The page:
DIET AND KIDNEY DISEASE
A renal dietitian is a highly educated in food and nutrition and specializes in the dietary needs of people with chronic kidney disease. Because the kidney diet is highly specialized, renal dietitians have more training in how diet affects kidney function, bones and the heart.
There are different labs that are monitored each month by the dietitian. With these results the RD can determine if dietary changes are warranted. The goal is for the dialysis patient have optimal nutritional status in order to feel better, have a better quality of life, and be the healthiest possible! These are a few of the main values that can be directly affected by your food intake.
The first laboratory value we check is ALBUMIN. This is how we measure your protein stores. We like for this number to be high. Therefore it is imperative that protein is a priority in the diet. Sources include low sodium (unprocessed) meats such as beef, fresh pork, fish, and game meat such as deer. If albumin remains low with decreased intake, your dietitian can assist you with finding a supplement that can help improve your albumin (such as liquid supplements, shakes, protein bars, etc). Please consult with your dietitian first to ensure the supplement you choose is appropriate for your renal diet, based on your lab values at that time.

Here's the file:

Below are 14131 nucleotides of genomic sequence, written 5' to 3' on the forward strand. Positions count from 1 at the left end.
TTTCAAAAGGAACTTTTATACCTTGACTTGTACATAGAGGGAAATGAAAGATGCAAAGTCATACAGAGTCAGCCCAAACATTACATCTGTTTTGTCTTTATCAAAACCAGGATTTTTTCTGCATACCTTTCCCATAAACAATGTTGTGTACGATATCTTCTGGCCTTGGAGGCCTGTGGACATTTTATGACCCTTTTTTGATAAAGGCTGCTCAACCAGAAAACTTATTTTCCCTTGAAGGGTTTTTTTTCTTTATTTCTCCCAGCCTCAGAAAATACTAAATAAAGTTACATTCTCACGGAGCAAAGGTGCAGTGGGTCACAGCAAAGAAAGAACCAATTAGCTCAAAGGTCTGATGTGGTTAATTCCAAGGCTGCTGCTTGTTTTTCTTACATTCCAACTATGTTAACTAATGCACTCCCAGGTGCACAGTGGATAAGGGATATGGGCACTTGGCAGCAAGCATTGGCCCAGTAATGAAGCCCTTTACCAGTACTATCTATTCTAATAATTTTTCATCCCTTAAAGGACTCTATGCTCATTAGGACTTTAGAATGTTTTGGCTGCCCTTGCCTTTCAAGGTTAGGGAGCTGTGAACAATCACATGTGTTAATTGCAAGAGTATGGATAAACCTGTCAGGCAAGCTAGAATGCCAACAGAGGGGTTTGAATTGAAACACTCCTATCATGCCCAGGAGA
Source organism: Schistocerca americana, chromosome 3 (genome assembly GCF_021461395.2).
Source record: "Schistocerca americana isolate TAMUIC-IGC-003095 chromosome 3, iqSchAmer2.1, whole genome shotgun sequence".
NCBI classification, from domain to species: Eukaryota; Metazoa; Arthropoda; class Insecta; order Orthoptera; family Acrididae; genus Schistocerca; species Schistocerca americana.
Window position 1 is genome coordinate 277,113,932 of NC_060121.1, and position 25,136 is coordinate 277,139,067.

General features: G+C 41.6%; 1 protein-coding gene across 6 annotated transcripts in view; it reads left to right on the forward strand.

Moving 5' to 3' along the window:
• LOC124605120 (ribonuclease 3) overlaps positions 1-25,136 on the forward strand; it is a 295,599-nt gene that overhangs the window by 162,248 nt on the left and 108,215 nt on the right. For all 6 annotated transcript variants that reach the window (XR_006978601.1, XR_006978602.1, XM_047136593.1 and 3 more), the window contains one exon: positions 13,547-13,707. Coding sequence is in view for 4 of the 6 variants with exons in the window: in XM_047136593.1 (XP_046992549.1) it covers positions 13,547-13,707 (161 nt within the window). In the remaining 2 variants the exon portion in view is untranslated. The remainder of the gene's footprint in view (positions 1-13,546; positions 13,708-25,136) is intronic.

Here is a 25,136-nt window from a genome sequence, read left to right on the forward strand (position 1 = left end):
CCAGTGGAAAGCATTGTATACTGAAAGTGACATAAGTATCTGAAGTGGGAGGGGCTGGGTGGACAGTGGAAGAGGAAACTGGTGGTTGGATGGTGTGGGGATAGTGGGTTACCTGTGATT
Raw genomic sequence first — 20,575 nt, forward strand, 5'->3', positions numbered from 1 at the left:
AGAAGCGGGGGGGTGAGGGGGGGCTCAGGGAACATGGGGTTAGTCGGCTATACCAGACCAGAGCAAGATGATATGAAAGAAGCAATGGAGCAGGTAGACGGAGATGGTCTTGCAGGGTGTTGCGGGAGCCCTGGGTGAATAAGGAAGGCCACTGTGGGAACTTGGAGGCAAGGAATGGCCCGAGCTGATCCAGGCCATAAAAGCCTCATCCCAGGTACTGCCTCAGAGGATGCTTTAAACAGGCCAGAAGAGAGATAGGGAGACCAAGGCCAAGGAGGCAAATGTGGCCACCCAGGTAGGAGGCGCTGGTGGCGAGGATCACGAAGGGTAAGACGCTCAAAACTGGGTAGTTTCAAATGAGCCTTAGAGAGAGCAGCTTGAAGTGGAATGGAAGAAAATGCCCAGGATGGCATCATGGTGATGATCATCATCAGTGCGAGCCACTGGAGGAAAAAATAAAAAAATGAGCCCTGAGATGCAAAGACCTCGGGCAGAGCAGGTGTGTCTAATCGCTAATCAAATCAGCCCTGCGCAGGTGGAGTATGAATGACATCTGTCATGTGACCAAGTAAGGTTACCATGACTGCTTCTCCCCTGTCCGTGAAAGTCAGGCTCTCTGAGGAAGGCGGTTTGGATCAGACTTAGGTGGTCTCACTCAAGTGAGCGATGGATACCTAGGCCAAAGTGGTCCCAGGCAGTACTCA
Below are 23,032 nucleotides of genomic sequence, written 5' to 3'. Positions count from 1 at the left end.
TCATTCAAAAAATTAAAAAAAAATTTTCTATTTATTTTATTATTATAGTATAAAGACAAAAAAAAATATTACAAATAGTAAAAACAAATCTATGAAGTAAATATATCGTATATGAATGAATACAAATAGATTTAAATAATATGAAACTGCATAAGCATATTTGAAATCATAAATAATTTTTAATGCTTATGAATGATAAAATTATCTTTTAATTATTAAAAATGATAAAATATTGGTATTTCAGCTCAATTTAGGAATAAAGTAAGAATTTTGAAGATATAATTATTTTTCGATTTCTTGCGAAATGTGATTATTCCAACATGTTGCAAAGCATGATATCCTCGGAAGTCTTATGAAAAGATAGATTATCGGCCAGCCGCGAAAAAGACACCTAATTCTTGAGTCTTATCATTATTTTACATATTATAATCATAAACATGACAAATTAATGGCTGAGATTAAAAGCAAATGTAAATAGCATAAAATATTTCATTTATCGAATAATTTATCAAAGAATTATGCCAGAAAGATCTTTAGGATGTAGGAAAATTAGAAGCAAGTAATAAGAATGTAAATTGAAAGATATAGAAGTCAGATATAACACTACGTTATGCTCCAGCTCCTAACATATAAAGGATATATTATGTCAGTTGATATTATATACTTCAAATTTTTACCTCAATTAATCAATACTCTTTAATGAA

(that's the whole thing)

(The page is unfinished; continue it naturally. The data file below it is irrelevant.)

The next value is PHOSPHORUS. This value needs to be monitored and limited in foods in order to prevent issues with bone disease. High levels can cause rocky deposits in joints, vessels, and skin. High phosphorus foods include dairy products, dried beans/peas, nuts, chocolate, and dark-colas beverages (as phosphates are used as preservatives). Medications called phosphate binders are sometimes used to help keep these levels down.
Also, POTASSIUM has to be kept at appropriate levels in order to keep your muscles, including your heart, working well. Foods high in potassium include bananas, oranges (and their juice), tomatoes, potatoes (that have not been boiled first like baked potatoes, French fries, and potato chips), nuts, chocolate, avocados, dairy products, melons, spinach, dried beans/peas, lima beans, and lentils.
The diet for kidney disease is very specific, and it can seem overwhelming at times. However, that’s what your dietitian is for! The dietitian can assist you with identifying foods that ARE allowed on your diet, and that you also enjoy, and keep you healthy!
Here are 15 foods that you should likely limit/avoid
Here are 15 foods that you should likely limit/avoid on a renal diet based on either high potassium, high sodium, or high phosphorus content—be sure to check with your dietitian. Depending on your labs, foods that are “typically” not allowed, may be worked into your diet plan.
- Canned soups
- Whole grain foods
- Dairy (limit to 1 serving per day-- 1 cup milk or 1 oz cheese)
- Oranges and orange juice
- Processed Meats
- Potatoes (that have not been boiled first)
- Sweet potatoes
- Dried fruit